Zoos and botanical gardens find Halloween programs to be a great success and opportunity | News, sports, jobs
Enormous warty pumpkin. Carnivorous plants. Immersive spider displays. Sliding snakes and fluttering bats. and illuminated displays of hundreds or thousands of ornately carved lanterns.
It’s also a teachable moment, naturalists and conservationists say.
“Fall is a celebration of the natural world, so Halloween and the Botanical Gardens are an organic pairing,” says Michaela Wright, director of interpretive content at the New York Botanical Garden, where October marks “autumn.” The park’s Halloween shows began with a haunted tour in the greenhouse about 50 years ago, “and they continue to evolve and expand,” she says.
This year, there’s a Halloween pumpkin patch that includes exotic heritage varieties in blue, pink and other striking colors, as well as wart-covered varieties. Master Pumpkin Carver Adam Burton, a sculptor from Rochester, New York, known for his life-like lanterns, is hosting pumpkin carving events this weekend. And of course there’s the annual parade of giant pumpkins, some of which weigh upwards of 2,000 pounds.
At the Chicago Botanic Garden, “The Night of a Thousand Jack-o’-Lanterns” features elaborately carved and painted pumpkins, costumed performers, pumpkin carving demonstrations, and festive food. The park’s online adult education classes include a class on “Plants and Folklore,” and a Halloween center with information about seasonal plants and pumpkins.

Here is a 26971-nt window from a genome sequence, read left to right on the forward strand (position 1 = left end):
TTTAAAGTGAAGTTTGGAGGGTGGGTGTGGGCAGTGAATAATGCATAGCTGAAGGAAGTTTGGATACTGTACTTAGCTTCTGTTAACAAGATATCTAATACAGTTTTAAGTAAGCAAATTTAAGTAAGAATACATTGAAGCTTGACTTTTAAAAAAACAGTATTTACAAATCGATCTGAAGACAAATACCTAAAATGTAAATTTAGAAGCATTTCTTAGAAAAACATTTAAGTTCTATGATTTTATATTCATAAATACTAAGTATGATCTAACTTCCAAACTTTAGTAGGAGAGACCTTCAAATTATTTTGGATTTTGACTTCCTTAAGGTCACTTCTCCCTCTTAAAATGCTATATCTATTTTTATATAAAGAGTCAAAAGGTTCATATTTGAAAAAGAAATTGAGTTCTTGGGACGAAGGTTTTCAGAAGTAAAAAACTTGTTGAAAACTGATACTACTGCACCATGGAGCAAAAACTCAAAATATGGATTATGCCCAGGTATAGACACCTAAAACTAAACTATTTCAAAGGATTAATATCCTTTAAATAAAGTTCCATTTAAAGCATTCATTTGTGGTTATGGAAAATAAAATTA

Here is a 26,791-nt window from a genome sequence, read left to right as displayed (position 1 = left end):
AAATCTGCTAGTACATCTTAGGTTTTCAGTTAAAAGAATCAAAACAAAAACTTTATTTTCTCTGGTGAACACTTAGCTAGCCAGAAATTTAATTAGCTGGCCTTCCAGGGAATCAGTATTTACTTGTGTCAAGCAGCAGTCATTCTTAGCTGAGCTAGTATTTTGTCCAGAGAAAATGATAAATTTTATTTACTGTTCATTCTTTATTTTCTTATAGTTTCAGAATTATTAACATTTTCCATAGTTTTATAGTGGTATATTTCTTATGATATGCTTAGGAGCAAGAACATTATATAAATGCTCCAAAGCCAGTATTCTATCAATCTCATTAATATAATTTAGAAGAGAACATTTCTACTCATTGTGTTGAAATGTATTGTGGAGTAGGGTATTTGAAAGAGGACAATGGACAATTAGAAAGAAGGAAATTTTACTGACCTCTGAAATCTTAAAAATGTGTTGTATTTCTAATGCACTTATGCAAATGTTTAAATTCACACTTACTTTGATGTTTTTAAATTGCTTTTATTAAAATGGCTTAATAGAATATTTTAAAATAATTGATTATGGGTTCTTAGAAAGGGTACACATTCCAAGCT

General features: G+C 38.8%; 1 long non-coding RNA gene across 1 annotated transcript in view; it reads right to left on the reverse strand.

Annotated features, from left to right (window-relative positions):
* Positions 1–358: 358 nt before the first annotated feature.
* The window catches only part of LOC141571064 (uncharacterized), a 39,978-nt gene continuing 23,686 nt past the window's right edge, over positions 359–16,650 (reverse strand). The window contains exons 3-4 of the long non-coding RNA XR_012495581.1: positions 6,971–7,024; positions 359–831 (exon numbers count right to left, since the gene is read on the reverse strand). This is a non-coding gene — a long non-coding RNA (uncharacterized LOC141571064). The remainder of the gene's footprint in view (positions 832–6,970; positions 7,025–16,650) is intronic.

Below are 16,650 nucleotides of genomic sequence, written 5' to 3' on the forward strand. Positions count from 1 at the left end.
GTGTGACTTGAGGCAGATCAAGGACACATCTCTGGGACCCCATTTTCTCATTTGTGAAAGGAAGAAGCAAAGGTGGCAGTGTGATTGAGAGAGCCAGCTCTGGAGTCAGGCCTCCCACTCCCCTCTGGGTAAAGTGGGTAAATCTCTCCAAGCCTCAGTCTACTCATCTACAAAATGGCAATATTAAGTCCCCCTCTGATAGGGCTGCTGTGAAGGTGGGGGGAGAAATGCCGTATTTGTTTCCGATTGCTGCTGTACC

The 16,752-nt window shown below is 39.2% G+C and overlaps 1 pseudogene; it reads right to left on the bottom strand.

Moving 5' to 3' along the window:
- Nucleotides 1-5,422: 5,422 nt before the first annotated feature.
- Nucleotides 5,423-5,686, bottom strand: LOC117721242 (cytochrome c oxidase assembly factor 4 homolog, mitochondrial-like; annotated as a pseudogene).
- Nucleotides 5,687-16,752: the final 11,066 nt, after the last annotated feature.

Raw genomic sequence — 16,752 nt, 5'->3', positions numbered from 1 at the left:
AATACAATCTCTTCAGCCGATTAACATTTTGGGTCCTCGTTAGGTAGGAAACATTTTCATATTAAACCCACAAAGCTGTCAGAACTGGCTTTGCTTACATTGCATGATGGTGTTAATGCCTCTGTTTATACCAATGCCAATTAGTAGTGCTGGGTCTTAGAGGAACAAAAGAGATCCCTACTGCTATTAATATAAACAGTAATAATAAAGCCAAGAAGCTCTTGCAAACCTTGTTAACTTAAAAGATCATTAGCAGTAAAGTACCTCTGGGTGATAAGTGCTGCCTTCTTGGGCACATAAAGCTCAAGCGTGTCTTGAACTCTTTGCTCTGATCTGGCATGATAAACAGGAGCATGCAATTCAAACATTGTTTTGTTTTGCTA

Meanwhile, many zoos host Halloween programs with names like “Boo at the Zoo” or “Zoo Boo.”
“We started hosting what we call ‘HalGLOween’ in 2017 and it has become one of our biggest attractions of the year, providing a large audience for our conservation messages,” says Lisa Martin, Wildlife Conservation Ambassador for the San Diego Zoo Wildlife Alliance. “. .
She says the event started as one weekend in October, and was so popular that it was expanded to include two weekends. Now held every Friday, Saturday, and Sunday for most of October, Halloween has become one of the most popular times of the year at the Zoo.
“There’s no trick-or-treating. We don’t give out candy,” she says, adding that this is a relief to many parents.
This year’s “HalGLOween” features a “Skeleton Band,” a “Boo Crew” of scarecrows walking on stilts, and an illuminated “Python Path” through the reptile house, among other events.
The immersive display of spiders in the Cool Critters building “gives kids a chance to learn about something that looks scary but might not be so scary in real life,” says Martin.
The San Diego Zoo Safari Park north of the city also has a bat house.
At the zoo, which is also a certified botanical garden, the “Wildlife Explorers Camp” houses all kinds of insects, and colonies of bees and ants. Elsewhere, gardeners are on hand to answer questions about scary-sounding plants like strangler vines and vampire dragon orchids.
The Fort Wayne Children’s Zoo, Indiana, is hosting a series of “Wild Zoo Halloween” events. Each weekend in October features a different theme, such as “Superhero Weekend,” “Pirates and Princesses Weekend,” “Witch and Wizard Day,” and, for those over 21, “Rock and Roar Halloween.” With live music and drinks.
The Bronx Zoo in New York offers “Boo at the Zoo” events during the day and “Pumpkin Nights” after sunset. At night, guests can follow the jack-o-lantern trail featuring more than 5,000 illuminated pumpkins while learning about nocturnal animal behavior.
“People learn best when they’re having fun, and they might come to have some fun on Halloween and go home with a better understanding of conservation,” says Martin, of the San Diego Zoo Wildlife Alliance.
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